On display in the Cushing Rotunda, March 22 - August 13, 2023
A touchstone of murder mysteries and historical intrigue, tactical warfare and political coups, poison looms large in our cultural imagination. An invisible agent of death, it might be hiding anywhere, stashed in a secret agent’s suitcase or mixed into a murderous martini.
This exhibit traces major developments in medical, legal, and public knowledge of poisons in America as they have been used for both good and ill. Looking back through the lore of classical antiquity turns up mythical poisons and their antidotes: the paralytic stare of the cockatrice; the salvific unicorn horn. Poison plants and venomous vipers found fame in the ancient world as well (Socrates was supposedly poisoned by hemlock; Cleopatra by an asp)--though illustrated 19th century herbals, early 20th century pharmaceutical guides, and even 21st century textbooks underscore how many of these same toxins can also be used in life-saving medications. Other exhibit highlights include food adulteration and household poisons, developments in forensic toxicology, and even a 19th century New Haven murder trial. From cartoons and campy tunes to labwork and legal testimony, poison is everywhere–come see!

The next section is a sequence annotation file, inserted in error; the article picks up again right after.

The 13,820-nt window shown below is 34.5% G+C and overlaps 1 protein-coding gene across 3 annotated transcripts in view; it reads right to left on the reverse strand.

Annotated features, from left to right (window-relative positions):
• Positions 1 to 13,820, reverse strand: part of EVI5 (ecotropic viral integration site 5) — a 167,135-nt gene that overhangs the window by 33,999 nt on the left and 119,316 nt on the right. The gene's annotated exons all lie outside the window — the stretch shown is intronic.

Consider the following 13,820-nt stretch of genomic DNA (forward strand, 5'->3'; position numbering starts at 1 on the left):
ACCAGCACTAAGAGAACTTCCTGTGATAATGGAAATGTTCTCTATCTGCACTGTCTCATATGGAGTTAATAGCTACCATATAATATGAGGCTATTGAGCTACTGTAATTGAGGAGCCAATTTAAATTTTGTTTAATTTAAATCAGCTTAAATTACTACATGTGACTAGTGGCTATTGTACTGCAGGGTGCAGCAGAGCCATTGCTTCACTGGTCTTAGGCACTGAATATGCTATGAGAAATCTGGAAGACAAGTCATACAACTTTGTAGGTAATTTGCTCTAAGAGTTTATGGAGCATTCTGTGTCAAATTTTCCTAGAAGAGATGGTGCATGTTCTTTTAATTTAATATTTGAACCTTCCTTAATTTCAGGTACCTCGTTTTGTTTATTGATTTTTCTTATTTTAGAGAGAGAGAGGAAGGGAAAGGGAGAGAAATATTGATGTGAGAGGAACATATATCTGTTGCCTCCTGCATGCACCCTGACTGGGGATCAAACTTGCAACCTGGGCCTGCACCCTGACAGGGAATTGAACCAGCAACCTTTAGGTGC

Curated by Sophia Richardson, doctoral candidate in English, Graduate School for Arts and Sciences 2022 curatorial fellow, with the assistance of Dr. Melissa Grafe and the staff at the Yale Medical Historical Library.
For a current look at poisoning today, take a look at this blog post Data Librarian Kaitlin Throgmorton developed in conjunction with the exhibition and National Poison Control Week.
Cover from Clarence C. Wiley’s Carbarlick Acid Rag. Printed by Jerome H. Remick & Co., 1905. Sheet music collection on medical themes. Gift of William Helfand, 2013.
“Death’s Laboratory.” Cover of Collier’s Magazine. 3 June 1905. Reproduction from Manuscripts and Archives, Yale University
Plate featuring the foxglove plant from William Withering’s An account of the foxglove, and some of its medical uses : with practical remarks on dropsy, and other diseases. Birmingham (England): Printed by M. Swinney, for G. G. J. and J. Robinson, London, 1785.
- Title page from Moyse Charas's New experiments upon vipers. Containing also an exact description of all the parts of a viper, the seat of its poyson, and the several effects thereof…London: Printed for J. Martyn, 1673.